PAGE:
The story of Colombian drug kingpin Pablo Escobar is a familiar one, especially for fans of the Netflix TV series “Narcos.” The melodrama “Loving Pablo” takes another tack: We get the sordid tale through the eyes of the man’s mistress.
Penélope Cruz is smashing as Virginia Vallejo, a glamorous TV journalist we meet in 1993. She’s flying to the United States with a group of DEA agents. She’s got big earrings, immaculately poofed hair and a Julia Sugarbaker power suit.
“I’ve had to leave a house in the middle of the night because of a man before,” she announces, via world-weary voiceover. “But this is the first time I’ve had to leave a country.” In other words, girlfriend, pull up a chair and fill your glass, because I’ve got a story to tell.
And, man, what a story it is. We flashback to the ‘80s to when Pablo met Virginia. She’s among the Colombian elite invited to his house for a soiree. Pablo uses her to get on TV to talk about his philanthropic work; in reality, he’s giving birth to the Medellin Cartel, which will funnel millions of dollars worth of cocaine into the United States.
She’s attracted to both the man and his decadent lifestyle; he keeps elephants on his property, for heaven’s sake. “If you’re going to cry over a man, it’s better on a private jet than a bus,” Virginia opines. The narration in this movie is simply to die for.
It doesn’t matter that Pablo has a wife (Julieth Restrepo) and family. Virginia gets swept up in the romance. Soon, she’s sneaking wads of cash into the States in her luggage and attending a lavish party for drug traffickers. “The most illegal thing I’d ever done before that day was to double park,” she tells us with a giggle.
Javier Bardem, Cruz’s real-life husband, plays Pablo, so there is obvious chemistry, and he makes the drug lord suitably menacing and brutish. Still, this is Cruz’s movie all the way, and she carries it with panache. Did writer-director Fernando León de Aranoa intend for her to camp it up or did it just naturally happen? It’s hard to tell, but Virginia is both fabulous and fabulously human. If this movie turns out to be a hit, you’ll be seeing drag queen Penélope-as-Virginias out there.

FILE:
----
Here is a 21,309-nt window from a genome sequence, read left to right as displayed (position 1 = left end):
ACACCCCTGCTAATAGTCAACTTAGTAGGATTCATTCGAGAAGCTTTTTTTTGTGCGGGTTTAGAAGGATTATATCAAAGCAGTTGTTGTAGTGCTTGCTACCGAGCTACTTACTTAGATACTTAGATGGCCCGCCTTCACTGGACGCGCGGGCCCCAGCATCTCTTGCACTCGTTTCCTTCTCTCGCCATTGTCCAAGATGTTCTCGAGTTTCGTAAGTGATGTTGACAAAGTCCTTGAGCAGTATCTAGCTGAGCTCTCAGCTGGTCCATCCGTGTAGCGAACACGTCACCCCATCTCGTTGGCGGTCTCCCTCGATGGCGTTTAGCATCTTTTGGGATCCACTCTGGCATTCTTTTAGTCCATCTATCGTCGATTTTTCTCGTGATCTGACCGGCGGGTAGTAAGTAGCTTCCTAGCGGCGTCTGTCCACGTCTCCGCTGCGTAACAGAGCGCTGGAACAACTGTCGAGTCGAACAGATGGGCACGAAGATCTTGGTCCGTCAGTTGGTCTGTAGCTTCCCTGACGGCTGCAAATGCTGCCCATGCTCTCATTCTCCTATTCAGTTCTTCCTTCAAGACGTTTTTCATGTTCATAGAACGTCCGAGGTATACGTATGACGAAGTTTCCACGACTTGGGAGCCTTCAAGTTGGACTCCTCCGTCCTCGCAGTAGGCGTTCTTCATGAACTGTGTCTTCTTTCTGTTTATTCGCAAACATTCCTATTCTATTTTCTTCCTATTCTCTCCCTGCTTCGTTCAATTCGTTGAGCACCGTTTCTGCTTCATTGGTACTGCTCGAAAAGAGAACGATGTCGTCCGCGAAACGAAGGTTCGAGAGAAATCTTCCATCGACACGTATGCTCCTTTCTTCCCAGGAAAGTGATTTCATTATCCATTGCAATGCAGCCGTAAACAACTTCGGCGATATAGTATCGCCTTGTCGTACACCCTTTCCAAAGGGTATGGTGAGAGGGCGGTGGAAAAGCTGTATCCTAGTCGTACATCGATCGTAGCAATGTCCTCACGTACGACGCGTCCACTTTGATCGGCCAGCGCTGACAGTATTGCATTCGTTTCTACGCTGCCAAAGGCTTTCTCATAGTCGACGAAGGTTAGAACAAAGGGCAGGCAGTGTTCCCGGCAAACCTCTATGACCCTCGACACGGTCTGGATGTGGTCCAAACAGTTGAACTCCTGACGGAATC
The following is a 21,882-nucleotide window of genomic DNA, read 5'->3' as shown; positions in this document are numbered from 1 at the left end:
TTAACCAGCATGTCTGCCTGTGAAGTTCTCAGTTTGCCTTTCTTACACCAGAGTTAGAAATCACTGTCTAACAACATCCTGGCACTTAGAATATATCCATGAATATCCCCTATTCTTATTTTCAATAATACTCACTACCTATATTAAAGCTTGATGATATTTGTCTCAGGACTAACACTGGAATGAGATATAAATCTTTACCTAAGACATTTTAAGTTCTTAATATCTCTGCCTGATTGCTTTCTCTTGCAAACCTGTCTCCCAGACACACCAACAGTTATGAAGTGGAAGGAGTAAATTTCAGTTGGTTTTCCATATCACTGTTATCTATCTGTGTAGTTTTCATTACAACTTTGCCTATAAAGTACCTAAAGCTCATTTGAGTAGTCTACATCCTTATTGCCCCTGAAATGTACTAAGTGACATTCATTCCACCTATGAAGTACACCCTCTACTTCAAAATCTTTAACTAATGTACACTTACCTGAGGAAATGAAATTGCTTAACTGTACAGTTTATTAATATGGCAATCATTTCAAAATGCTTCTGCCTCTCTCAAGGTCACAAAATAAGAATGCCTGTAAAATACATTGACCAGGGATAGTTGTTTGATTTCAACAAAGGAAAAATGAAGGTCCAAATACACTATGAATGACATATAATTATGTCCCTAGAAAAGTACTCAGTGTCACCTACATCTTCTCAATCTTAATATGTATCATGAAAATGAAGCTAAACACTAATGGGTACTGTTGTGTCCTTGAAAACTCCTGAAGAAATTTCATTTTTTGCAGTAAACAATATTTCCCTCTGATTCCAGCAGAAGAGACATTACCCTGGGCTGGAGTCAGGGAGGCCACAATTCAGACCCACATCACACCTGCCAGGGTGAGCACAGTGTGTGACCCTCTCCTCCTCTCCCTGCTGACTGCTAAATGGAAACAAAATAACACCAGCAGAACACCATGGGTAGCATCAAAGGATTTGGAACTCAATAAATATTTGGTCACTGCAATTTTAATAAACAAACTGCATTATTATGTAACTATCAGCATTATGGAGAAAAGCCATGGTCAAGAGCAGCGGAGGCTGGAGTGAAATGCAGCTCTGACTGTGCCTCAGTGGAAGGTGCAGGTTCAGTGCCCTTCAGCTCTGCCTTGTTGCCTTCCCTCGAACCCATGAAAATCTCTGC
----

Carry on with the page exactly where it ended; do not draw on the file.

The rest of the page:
Because this is Virginia’s take on things, we even get her narration when she’s MIA from the screen. That includes a spectacular sequence in which a semi is used to block a Florida highway so a coke-carrying plane can make a delivery. León (“Mondays in the Sun”) has a firm hand on the action sequences; one murder takes place on a crowded highway, with the camera looking down on the cars. It’s breathtaking.
There is also a strong “Goodfellas” influence apparent both in the narration and such sequences as a gruesome chainsaw murder that occurs while the Sandro tune “Rosa Rosa” gleefully blares on the soundtrack.
Other choices are questionable. The film is almost entirely in English, and at times the Spanish accents make the dialogue fairly murky. Bardem even goes full Brando and adopts a deep-voiced mumble, which leads to a lot of “What did Pablo just say?” moments.
Still, it’s tough not to be engaged. Cruz’s full-tilt flamboyance is just too much fun, and her more down-to-earth moments can be devastating. The final confrontation between Pablo and Virginia — she asks him for $80,000 to relocate to Europe — is both emotionally raw and quite scary.
At its heart, this is a soap opera — a bloody one, sure, but still a soap with deliciously ripe dialogue and a diva at the center. Virginia ultimately winds up ensconced in the United States and pondering whether to testify for the feds. “Pablo asked me to tell his story,” she purrs. “He just didn’t say to who.”
Universal Pictures presents a film written and directed by Fernando León de Aranoa, based on the book “Loving Pablo, Hating Escobar” by Virginia Vallejo. Rated R (for strong violent content, some sexuality, language and drug use). Running time: 125 minutes. Now showing at AMC Rosemont 18 and on demand.